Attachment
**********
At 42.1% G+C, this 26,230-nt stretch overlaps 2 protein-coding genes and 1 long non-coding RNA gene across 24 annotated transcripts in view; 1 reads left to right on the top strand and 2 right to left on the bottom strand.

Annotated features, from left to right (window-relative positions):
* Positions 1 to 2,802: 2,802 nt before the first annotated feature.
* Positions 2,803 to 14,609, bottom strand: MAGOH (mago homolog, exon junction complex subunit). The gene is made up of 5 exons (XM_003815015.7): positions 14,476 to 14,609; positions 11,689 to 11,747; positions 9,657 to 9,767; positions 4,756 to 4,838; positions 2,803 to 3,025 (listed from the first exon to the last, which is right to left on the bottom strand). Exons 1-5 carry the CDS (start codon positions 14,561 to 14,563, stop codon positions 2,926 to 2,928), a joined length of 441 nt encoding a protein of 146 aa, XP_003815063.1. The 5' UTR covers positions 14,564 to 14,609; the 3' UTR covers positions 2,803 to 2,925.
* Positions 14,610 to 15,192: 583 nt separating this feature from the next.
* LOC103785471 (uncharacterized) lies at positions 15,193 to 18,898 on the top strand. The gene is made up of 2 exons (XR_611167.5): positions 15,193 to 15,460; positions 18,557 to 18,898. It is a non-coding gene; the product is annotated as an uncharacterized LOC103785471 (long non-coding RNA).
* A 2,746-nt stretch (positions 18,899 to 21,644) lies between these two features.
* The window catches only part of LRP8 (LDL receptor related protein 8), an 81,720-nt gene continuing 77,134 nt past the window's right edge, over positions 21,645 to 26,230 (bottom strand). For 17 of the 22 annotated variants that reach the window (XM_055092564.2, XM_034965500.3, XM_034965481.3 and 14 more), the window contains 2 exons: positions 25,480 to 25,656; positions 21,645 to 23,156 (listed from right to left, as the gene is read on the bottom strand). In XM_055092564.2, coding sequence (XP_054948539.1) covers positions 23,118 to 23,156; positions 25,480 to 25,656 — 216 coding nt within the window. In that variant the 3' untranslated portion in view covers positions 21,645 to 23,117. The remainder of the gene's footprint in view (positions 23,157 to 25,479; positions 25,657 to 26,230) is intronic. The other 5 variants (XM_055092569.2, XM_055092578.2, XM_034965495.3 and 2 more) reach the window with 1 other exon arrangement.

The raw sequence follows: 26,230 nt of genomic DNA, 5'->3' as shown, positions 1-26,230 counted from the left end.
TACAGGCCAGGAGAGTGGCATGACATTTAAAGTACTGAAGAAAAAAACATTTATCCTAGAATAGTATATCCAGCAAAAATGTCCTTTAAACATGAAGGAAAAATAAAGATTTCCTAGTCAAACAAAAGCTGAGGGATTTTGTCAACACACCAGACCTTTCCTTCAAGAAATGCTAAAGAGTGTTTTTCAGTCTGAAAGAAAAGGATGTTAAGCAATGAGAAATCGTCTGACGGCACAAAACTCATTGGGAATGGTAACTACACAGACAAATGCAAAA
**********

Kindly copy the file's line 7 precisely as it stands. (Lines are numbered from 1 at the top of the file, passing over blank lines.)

* A 2,746-nt stretch (positions 18,899 to 21,644) lies between these two features.